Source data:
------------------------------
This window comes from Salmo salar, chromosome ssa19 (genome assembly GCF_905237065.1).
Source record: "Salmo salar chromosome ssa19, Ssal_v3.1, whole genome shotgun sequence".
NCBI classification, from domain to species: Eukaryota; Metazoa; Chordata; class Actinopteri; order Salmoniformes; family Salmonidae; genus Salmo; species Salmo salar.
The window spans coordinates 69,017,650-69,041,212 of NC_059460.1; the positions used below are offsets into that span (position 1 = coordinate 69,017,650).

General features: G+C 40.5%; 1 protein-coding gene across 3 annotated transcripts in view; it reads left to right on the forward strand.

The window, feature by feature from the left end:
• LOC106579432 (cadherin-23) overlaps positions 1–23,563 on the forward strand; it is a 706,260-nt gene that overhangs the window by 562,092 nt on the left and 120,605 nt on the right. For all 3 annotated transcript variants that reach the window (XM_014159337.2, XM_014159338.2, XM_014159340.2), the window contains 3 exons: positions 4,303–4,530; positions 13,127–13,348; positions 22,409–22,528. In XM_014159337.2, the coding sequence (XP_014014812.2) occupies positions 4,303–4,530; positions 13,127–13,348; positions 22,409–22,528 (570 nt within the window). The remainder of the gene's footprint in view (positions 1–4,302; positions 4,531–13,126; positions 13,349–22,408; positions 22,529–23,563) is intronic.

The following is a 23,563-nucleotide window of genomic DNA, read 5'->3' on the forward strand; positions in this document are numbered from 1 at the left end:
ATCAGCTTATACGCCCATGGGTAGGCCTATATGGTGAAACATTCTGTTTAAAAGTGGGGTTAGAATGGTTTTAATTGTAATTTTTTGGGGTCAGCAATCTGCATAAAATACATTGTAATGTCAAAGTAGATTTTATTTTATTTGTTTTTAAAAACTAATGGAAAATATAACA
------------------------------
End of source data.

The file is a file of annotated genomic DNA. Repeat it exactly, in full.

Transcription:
This window comes from Salmo salar, chromosome ssa19 (genome assembly GCF_905237065.1).
Source record: "Salmo salar chromosome ssa19, Ssal_v3.1, whole genome shotgun sequence".
NCBI classification, from domain to species: Eukaryota; Metazoa; Chordata; class Actinopteri; order Salmoniformes; family Salmonidae; genus Salmo; species Salmo salar.
The window spans coordinates 69,017,650-69,041,212 of NC_059460.1; the positions used below are offsets into that span (position 1 = coordinate 69,017,650).

General features: G+C 40.5%; 1 protein-coding gene across 3 annotated transcripts in view; it reads left to right on the forward strand.

The window, feature by feature from the left end:
• LOC106579432 (cadherin-23) overlaps positions 1–23,563 on the forward strand; it is a 706,260-nt gene that overhangs the window by 562,092 nt on the left and 120,605 nt on the right. For all 3 annotated transcript variants that reach the window (XM_014159337.2, XM_014159338.2, XM_014159340.2), the window contains 3 exons: positions 4,303–4,530; positions 13,127–13,348; positions 22,409–22,528. In XM_014159337.2, the coding sequence (XP_014014812.2) occupies positions 4,303–4,530; positions 13,127–13,348; positions 22,409–22,528 (570 nt within the window). The remainder of the gene's footprint in view (positions 1–4,302; positions 4,531–13,126; positions 13,349–22,408; positions 22,529–23,563) is intronic.

The following is a 23,563-nucleotide window of genomic DNA, read 5'->3' on the forward strand; positions in this document are numbered from 1 at the left end:
ATCAGCTTATACGCCCATGGGTAGGCCTATATGGTGAAACATTCTGTTTAAAAGTGGGGTTAGAATGGTTTTAATTGTAATTTTTTGGGGTCAGCAATCTGCATAAAATACATTGTAATGTCAAAGTAGATTTTATTTTATTTGTTTTTAAAAACTAATGGAAAATATAACA